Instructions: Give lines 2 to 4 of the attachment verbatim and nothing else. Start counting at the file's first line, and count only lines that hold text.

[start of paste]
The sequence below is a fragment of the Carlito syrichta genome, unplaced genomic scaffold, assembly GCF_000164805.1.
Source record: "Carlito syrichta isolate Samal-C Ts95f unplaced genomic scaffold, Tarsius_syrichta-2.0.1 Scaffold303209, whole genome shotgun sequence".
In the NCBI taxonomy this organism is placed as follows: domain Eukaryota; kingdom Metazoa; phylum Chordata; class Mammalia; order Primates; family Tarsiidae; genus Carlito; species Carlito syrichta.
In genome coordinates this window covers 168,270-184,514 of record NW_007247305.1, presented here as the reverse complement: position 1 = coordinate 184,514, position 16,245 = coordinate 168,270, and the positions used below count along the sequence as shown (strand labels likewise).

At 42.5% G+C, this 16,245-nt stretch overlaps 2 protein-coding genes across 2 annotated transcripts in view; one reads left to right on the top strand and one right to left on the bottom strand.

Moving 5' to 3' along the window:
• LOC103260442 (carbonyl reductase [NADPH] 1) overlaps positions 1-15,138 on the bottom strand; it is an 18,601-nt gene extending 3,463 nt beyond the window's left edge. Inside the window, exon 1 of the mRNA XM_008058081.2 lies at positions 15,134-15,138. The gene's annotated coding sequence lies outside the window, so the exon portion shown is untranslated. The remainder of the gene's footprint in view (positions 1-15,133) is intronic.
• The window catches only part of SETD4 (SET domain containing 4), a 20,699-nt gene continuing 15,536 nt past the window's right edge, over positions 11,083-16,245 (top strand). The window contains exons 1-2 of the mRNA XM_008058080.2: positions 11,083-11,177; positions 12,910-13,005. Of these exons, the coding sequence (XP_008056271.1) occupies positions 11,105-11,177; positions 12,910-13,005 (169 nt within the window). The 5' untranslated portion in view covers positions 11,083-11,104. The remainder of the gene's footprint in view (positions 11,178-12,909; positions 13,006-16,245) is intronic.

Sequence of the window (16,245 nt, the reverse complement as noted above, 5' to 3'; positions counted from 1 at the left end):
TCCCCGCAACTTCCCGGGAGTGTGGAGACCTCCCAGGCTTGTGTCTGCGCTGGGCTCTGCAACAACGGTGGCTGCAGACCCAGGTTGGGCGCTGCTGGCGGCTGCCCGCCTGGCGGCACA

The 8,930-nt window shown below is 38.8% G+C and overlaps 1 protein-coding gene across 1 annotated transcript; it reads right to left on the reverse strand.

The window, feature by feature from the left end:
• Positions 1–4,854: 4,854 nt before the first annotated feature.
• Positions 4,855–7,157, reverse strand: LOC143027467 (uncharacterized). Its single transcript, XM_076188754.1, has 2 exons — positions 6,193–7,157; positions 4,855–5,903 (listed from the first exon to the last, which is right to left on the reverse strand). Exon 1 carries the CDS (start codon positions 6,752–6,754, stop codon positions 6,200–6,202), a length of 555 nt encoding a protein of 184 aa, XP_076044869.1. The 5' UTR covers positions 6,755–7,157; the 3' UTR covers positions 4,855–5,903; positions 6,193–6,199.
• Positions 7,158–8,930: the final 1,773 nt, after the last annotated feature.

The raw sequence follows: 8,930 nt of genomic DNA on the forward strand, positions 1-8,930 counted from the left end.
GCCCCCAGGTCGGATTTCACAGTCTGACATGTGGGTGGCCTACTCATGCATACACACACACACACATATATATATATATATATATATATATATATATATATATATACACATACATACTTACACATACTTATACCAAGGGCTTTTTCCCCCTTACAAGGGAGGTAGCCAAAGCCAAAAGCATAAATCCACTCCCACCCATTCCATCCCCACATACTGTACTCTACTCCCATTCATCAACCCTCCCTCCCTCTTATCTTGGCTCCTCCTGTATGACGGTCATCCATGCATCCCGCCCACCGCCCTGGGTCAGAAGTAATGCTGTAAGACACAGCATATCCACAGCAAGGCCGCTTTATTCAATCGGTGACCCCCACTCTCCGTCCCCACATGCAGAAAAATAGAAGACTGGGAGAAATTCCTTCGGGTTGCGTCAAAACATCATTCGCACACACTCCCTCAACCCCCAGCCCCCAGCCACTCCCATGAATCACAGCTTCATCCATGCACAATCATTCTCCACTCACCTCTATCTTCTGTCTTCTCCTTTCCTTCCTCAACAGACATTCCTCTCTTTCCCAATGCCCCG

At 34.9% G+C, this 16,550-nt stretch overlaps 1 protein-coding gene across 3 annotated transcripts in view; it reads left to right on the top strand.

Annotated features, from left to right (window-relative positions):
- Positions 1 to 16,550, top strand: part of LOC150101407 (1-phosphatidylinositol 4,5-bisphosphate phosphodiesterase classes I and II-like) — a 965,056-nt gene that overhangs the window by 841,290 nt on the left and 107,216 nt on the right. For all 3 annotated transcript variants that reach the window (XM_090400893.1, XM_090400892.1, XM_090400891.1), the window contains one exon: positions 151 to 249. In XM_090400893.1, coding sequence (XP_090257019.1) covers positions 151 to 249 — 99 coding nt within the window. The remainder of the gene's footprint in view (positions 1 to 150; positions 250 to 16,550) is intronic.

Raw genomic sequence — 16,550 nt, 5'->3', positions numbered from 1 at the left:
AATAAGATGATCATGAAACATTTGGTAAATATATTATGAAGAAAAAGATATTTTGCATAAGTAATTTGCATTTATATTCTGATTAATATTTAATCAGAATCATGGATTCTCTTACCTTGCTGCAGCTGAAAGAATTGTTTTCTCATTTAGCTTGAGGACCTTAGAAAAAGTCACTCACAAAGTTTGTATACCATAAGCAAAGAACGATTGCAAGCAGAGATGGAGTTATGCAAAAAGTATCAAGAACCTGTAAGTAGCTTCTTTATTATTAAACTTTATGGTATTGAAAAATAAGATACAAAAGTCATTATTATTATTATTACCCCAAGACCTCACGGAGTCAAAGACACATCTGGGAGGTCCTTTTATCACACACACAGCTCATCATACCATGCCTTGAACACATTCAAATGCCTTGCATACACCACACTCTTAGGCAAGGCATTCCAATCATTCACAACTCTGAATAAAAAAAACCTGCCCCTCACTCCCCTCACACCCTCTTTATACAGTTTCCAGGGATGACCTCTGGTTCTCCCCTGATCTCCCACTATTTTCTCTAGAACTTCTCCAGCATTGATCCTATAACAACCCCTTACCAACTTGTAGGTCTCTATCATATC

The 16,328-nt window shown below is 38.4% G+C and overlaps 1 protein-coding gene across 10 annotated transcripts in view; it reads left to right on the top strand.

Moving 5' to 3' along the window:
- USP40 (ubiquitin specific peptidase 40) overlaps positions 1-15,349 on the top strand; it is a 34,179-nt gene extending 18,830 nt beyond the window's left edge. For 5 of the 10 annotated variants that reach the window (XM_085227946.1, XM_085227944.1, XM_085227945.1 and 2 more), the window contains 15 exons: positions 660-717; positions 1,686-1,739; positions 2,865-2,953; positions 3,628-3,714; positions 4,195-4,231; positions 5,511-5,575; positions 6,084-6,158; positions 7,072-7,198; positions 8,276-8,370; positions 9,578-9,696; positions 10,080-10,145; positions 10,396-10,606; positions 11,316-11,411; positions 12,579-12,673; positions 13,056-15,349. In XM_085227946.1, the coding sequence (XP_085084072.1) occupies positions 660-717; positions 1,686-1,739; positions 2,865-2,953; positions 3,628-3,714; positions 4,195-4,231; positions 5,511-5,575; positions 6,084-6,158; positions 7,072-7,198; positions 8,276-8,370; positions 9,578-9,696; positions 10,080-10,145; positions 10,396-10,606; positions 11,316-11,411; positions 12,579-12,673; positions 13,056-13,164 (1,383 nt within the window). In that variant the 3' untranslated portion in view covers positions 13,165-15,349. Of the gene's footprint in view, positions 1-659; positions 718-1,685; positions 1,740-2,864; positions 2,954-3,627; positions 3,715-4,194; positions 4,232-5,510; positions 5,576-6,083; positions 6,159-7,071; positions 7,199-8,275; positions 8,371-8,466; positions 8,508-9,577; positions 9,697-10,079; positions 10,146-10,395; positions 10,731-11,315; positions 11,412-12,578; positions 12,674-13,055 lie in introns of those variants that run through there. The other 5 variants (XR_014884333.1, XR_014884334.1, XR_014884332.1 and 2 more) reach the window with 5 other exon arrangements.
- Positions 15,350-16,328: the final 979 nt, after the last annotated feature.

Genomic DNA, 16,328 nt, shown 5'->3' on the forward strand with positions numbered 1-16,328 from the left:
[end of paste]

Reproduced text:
Source record: "Carlito syrichta isolate Samal-C Ts95f unplaced genomic scaffold, Tarsius_syrichta-2.0.1 Scaffold303209, whole genome shotgun sequence".
In the NCBI taxonomy this organism is placed as follows: domain Eukaryota; kingdom Metazoa; phylum Chordata; class Mammalia; order Primates; family Tarsiidae; genus Carlito; species Carlito syrichta.
In genome coordinates this window covers 168,270-184,514 of record NW_007247305.1, presented here as the reverse complement: position 1 = coordinate 184,514, position 16,245 = coordinate 168,270, and the positions used below count along the sequence as shown (strand labels likewise).